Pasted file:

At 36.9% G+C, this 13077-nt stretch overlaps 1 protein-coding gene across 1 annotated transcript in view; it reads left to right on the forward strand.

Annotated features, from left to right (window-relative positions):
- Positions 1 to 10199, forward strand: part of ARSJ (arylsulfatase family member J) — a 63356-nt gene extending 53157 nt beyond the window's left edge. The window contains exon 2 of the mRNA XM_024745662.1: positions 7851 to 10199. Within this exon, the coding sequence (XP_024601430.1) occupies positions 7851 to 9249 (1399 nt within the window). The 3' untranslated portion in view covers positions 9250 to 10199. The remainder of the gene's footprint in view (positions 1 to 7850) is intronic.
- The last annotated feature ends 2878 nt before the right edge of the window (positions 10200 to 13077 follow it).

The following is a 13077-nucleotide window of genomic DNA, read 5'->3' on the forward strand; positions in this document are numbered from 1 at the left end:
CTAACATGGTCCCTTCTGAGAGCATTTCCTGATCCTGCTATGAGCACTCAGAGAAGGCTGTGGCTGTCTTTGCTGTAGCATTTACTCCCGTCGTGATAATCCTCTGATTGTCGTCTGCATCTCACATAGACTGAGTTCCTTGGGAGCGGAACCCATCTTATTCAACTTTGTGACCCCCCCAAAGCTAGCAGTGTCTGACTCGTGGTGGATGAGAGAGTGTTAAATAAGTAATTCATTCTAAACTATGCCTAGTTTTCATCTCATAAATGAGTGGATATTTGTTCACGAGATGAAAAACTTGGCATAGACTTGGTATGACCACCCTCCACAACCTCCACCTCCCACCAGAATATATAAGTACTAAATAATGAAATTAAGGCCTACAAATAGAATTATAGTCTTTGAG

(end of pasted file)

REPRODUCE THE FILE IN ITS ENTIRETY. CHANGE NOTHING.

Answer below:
At 36.9% G+C, this 13077-nt stretch overlaps 1 protein-coding gene across 1 annotated transcript in view; it reads left to right on the forward strand.

Annotated features, from left to right (window-relative positions):
- Positions 1 to 10199, forward strand: part of ARSJ (arylsulfatase family member J) — a 63356-nt gene extending 53157 nt beyond the window's left edge. The window contains exon 2 of the mRNA XM_024745662.1: positions 7851 to 10199. Within this exon, the coding sequence (XP_024601430.1) occupies positions 7851 to 9249 (1399 nt within the window). The 3' untranslated portion in view covers positions 9250 to 10199. The remainder of the gene's footprint in view (positions 1 to 7850) is intronic.
- The last annotated feature ends 2878 nt before the right edge of the window (positions 10200 to 13077 follow it).

The following is a 13077-nucleotide window of genomic DNA, read 5'->3' on the forward strand; positions in this document are numbered from 1 at the left end:
CTAACATGGTCCCTTCTGAGAGCATTTCCTGATCCTGCTATGAGCACTCAGAGAAGGCTGTGGCTGTCTTTGCTGTAGCATTTACTCCCGTCGTGATAATCCTCTGATTGTCGTCTGCATCTCACATAGACTGAGTTCCTTGGGAGCGGAACCCATCTTATTCAACTTTGTGACCCCCCCAAAGCTAGCAGTGTCTGACTCGTGGTGGATGAGAGAGTGTTAAATAAGTAATTCATTCTAAACTATGCCTAGTTTTCATCTCATAAATGAGTGGATATTTGTTCACGAGATGAAAAACTTGGCATAGACTTGGTATGACCACCCTCCACAACCTCCACCTCCCACCAGAATATATAAGTACTAAATAATGAAATTAAGGCCTACAAATAGAATTATAGTCTTTGAG